EDMONTON — In wake of Matt Cooke’s cheap shot on Marc Savard, the consensus is headshots have got to go.
With the focus of this week’s GMs’ meetings in Florida on how to get headshots out of the game, the Senators are interested in the outcome.
Most agreed after Pittsburgh’s Cooke blindside hit left Boston’s Savard with a concussion Sunday that some sort of rule has to be put in place to try to protect players without taking away the physical nature of hockey.
“I don’t think there’s a place for that (in the game). I don’t think (Cooke) was trying to hurt Savard, but I think we’ve definitely got to take those out of the game,” Ottawa centre Mike Fisher said Monday.
“Obviously, you can get hurt. I’m sure the league will look at them. It’s such a fast game, it’s hard to eliminate those types of things, but it seems like we’re seeing it more often. It’s unfortunate. I didn’t think (Cooke’s) was a clean hit. He obviously wasn’t trying to hurt (Savard), but you’ve got to let up in those situations. It doesn’t matter what type of game you play, you can’t hit guys like that.”
Centre Jason Spezza, who is on the competition committee, says there has to be changes.
“Nobody likes seeing players get hurt and you don’t want to see headshots in the game,” said Spezza. “It’s going to get addressed this summer and obviously scary when you see a guy laying on the ice.
“The biggest challenge, for whoever is involved in making the rule, is what the rule is and what will be a fair rule without taking contact out of the game. The physical nature of the game is one of the best aspects we have.”
Coach calls it
Senators coach Cory Clouston told the players to be prepared for a tough challenge on a road trip that could ultimately decide whether they earn home ice in the playoffs.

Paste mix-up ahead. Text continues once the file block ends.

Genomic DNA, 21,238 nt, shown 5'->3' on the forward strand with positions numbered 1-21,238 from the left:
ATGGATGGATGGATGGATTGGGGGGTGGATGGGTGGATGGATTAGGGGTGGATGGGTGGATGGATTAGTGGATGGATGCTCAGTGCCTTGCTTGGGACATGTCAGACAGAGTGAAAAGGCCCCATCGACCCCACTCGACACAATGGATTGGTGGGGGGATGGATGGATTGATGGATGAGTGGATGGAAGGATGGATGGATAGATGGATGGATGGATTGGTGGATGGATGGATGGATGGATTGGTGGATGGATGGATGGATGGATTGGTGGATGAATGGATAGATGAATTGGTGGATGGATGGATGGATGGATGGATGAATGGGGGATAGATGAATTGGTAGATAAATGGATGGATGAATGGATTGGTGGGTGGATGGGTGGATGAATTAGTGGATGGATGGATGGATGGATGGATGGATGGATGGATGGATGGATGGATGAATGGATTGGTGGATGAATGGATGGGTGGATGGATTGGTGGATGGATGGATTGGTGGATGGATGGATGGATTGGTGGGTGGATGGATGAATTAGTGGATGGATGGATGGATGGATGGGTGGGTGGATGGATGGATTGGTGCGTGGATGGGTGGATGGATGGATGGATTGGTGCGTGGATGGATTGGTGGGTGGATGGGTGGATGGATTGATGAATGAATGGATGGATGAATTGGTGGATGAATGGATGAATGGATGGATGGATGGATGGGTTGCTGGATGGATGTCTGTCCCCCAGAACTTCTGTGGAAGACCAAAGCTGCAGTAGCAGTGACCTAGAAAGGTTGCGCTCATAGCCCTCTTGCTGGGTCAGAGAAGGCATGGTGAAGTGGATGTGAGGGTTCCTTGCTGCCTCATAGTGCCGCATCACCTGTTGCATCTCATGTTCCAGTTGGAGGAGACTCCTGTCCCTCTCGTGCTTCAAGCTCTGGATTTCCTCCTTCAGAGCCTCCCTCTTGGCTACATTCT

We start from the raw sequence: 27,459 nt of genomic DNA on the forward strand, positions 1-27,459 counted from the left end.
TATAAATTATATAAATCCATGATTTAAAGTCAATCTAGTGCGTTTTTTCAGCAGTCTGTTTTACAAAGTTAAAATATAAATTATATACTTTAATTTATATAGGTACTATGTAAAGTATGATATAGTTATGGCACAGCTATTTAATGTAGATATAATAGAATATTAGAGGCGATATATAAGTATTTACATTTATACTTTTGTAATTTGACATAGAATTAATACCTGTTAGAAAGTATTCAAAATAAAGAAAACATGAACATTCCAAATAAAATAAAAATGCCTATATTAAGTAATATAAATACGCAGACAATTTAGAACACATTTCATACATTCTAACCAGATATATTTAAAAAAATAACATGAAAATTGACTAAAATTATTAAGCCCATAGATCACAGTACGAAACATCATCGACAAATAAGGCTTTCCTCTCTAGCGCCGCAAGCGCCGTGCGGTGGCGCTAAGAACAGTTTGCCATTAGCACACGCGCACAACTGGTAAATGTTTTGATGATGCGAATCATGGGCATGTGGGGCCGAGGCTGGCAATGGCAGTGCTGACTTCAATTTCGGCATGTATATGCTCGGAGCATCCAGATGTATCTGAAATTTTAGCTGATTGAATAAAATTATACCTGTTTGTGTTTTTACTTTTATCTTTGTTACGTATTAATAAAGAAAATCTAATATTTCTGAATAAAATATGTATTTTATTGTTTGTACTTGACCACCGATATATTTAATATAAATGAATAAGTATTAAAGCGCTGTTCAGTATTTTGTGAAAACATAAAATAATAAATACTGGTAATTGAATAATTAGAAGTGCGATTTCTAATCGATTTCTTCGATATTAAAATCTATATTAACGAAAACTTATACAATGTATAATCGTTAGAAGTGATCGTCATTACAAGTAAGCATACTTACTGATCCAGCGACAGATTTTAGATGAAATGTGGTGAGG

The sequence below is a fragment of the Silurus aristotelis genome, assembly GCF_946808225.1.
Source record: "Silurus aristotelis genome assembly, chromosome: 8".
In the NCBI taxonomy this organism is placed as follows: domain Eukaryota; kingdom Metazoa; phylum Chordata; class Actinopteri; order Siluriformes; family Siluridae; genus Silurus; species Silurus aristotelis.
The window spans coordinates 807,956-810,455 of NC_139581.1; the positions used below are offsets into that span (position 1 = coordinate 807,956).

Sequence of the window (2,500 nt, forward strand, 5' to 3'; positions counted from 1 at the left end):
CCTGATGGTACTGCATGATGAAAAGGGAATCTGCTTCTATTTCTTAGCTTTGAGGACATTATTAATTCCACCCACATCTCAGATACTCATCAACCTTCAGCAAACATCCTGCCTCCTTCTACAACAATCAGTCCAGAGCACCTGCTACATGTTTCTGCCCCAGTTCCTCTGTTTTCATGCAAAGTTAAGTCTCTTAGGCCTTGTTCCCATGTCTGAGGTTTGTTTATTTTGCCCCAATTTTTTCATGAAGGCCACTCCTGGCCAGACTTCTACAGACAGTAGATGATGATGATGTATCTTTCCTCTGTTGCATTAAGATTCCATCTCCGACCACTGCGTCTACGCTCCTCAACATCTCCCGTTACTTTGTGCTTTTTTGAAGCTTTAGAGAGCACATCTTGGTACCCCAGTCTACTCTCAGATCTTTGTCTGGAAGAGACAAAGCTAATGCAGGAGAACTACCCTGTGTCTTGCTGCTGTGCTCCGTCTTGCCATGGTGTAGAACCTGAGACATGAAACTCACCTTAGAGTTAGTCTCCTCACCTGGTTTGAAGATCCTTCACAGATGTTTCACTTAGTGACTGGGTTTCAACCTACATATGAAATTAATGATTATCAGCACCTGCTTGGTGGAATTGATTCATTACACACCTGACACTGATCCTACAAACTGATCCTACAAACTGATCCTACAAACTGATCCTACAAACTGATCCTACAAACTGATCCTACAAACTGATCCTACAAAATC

“That type of character performance we had (in 2-1 loss) Saturday is what we need,” said Clouston. “We had a real gritty type of performance. Hopefully, we can bring that type of thing on the road. I talked to the guys and they understand we can’t take (the Oilers) lightly.”
Clouston grew up in Alberta, but he’s not treating this trip any differently.
“I’ve got friends and family there, but it doesn’t really make any difference,” said Clouston. “We’re going (there) to win a hockey game. If I want the players to have that focus, I’ve got to have my focus.”
The Senators signed D Brian Lee to a two-year extension that will pay him $825,000 (all terms US) in 2010-11 and $925,000 in 2011-12. “I guess it takes some of the pressure off. I only have to worry about playing hockey. I don’t have to worry about outside circumstances,” said Lee, who has spent most of the season in the AHL.
The Senators had a full complement of players back at practice before their flight to Edmonton Monday afternoon. Captain Daniel Alfredsson was back after his bout with flu, as was C Peter Regin. With 12 players battling the illness before, during and after Saturday’s 2-1 loss to the Maple Leafs, everybody is just happy to have their energy back. “All I saw was a lot of my bedroom,” said Alfredsson. “I’m feeling better. I’ve got the energy back and I’m eating again.”
LW Nick Foligno (broken leg) skated briefly with his teammates at the start of practice, but didn’t make the trip to Edmonton. That doesn’t mean he isn’t close to a return. “He could join us at some point on the trip,” said coach Cory Clouston. D Filip Kuba wasn’t at practice and didn’t make the trip.